Hosea Rosenberg is the chef and owner of Blackbelly Market in Boulder, Colorado. Chef Hosea grew up in Taos, New Mexico and began his culinary career in order to pay for his tuition costs while studying towards a degree in Engineering Physics at the University of Colorado. After graduating with his degree, he realized his work in the kitchen was his true passion. He moved rapidly through the kitchen ranks and spent time studying under established chefs like Wolfgang Puck, Kevin Taylor, and Dave Query. In 2009 Hosea competed in and won Bravo TV's Top Chef program, which helped to further boost his culinary fame. Chef Hosea and Blackbelly continue to win numerous accolades, including been consistently ranked among 5280 Magazine’s top 25 restaurants.
Blackbelly launched in 2011, first as a catering business, then they added a small farm, followed by a food truck. In November 2014, Blackbelly opened as a full-service restaurant, bar and market in East Boulder, expanding further into the space next door in 2016 with Blackbelly Butcher. It is Boulder's only "whole animal, artisanal butcher shop and first independent retailer licensed to make and sell its own cured and fermented meats". The business works closely with local suppliers to ensure there is long term sustainability in the industry and that high standards of quality are maintained.
To get to know Chef Hosea better, we asked him to share what he likes to cook, his best cooking tip and what he would like to change about the restaurant industry. He was also generous enough to share one of his favorite recipes, his 'pork green chile potato stew'.
What do you like to cook and why?
"I started cooking in restaurants as a teenager in order to pay for college. I graduated with my degree in engineering physics and got a solid 9-5 desk job. But, I was instantly bored. I missed the energy of the kitchen and the creative outlet I had there. I knew I had to go back. It was a place where I always felt motivated, inspired and energized. I was constantly learning and pushing myself to be better. It has always felt natural for me to be working in the kitchen."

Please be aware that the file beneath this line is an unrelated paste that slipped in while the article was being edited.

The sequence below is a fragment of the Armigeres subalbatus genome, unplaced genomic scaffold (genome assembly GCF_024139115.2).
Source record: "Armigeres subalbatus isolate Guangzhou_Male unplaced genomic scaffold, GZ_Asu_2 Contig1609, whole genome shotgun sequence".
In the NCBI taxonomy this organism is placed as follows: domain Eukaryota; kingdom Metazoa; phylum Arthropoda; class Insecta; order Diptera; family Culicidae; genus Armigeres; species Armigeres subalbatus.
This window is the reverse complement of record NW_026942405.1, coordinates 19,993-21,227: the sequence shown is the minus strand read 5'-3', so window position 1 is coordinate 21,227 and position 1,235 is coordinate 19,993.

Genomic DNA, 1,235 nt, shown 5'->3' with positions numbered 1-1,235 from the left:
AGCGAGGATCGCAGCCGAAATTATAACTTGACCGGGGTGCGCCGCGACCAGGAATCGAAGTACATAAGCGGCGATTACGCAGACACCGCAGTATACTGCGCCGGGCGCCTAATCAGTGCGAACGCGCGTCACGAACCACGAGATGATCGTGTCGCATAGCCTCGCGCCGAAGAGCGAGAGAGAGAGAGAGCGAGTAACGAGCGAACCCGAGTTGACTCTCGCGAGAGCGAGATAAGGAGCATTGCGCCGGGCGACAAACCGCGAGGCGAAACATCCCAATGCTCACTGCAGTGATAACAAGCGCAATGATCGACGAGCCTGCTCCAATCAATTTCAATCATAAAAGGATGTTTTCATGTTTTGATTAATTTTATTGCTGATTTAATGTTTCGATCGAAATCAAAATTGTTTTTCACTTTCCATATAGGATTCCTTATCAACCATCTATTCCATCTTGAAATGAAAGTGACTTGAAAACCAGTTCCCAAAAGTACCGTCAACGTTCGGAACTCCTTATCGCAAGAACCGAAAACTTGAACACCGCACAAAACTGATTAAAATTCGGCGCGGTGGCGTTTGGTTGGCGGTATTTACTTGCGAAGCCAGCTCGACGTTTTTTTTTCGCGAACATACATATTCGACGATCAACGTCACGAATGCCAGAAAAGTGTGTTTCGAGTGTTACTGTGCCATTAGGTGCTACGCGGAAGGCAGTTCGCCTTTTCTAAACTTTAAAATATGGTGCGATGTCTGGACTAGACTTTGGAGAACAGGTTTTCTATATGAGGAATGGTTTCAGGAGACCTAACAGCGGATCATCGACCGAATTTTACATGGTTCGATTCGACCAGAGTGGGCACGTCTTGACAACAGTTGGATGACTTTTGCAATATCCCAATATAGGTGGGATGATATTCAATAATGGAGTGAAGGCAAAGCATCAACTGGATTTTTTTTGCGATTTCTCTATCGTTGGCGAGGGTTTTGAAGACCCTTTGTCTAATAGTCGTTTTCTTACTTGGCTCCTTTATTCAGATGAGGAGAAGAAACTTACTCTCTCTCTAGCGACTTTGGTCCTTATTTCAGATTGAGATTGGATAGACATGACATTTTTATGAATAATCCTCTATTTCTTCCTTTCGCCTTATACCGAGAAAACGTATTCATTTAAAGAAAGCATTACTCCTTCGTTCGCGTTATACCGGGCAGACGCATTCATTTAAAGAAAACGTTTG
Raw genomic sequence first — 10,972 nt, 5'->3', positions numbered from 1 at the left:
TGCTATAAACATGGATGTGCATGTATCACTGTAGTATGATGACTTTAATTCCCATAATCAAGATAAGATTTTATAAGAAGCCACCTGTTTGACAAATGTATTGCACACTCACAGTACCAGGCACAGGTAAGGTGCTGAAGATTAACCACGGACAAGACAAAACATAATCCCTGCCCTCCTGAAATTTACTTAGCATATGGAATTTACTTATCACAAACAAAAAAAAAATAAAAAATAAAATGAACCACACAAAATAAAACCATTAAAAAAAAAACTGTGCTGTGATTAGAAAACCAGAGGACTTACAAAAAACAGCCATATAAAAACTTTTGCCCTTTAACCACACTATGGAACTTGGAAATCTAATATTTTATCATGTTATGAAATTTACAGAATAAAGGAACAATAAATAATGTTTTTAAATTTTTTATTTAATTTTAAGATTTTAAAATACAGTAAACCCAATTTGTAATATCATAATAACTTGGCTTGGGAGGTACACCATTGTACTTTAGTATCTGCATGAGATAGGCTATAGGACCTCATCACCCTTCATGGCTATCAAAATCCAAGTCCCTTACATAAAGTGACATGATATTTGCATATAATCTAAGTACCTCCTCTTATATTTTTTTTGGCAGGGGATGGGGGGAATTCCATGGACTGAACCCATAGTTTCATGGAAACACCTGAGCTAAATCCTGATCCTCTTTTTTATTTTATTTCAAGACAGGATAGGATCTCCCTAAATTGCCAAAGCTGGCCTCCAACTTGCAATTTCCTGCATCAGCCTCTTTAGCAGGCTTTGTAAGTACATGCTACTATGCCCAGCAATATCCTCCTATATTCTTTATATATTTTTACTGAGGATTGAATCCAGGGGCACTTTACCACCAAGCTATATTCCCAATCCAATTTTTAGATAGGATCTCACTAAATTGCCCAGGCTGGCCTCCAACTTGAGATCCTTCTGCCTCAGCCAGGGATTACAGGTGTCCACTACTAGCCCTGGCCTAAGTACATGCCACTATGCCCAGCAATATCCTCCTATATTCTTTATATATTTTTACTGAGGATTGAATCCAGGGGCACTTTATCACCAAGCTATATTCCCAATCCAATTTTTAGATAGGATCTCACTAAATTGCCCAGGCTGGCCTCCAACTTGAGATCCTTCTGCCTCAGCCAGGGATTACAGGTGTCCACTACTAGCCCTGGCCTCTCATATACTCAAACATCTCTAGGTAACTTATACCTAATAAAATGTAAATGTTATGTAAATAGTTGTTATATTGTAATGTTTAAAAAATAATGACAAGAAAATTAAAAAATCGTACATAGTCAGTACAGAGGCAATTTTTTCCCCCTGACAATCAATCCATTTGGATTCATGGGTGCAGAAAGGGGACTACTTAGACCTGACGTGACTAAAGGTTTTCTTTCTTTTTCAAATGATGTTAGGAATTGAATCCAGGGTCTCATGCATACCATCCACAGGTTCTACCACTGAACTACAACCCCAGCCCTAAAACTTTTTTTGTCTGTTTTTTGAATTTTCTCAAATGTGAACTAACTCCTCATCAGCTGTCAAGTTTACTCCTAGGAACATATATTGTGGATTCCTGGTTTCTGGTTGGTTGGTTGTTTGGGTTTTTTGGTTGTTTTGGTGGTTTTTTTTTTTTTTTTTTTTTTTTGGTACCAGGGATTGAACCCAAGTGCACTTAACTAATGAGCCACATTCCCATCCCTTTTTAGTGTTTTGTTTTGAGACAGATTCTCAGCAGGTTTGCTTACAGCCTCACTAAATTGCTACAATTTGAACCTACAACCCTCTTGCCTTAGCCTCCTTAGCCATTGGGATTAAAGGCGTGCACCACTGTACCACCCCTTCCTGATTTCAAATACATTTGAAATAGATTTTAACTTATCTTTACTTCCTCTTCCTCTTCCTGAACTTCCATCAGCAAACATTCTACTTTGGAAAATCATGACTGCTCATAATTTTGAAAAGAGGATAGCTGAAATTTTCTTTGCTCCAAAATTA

What is your best cooking tip for readers?
"Have fun with it and go with whatever approach you are comfortable with. Cooking can be super easy and simple, or as complex as you want it to be. It's something that anyone can do and does not have to require a lot of effort or experience."
What is one thing you would change about the restaurant industry if you had the power to do so?
"I would eliminate tipping from the entire restaurant formula. This is the unfortunate root of the clash between front and back of house. Servers operate on tips that are paid by the guest. This has no bearing on how profitable the restaurant is or how it is doing financially. It is simply a function of the menu prices and a percentage of the tab that was rung in. But the kitchen staff has to operate on a modest hourly wage that relies entirely on the finances and economics of the restaurant (known for generating very modest margins). Because the more popular arrangement in restaurants across the US is tipped-hourly FOH staff, you don't want to be the one to eliminate tipping from your restaurant for the fear of losing good service staff to a restaurant where tipping is in place - where they can make more money. But, if every restaurant in the area, or better yet, in the country, eliminated it, we could more easily pay ALL our people on an even scale. Low kitchen wages are keeping people from pursuing working in BOH, and finding good kitchen talent seems to be getting tougher all the time. It's a complex issue that I wish I had the power to change."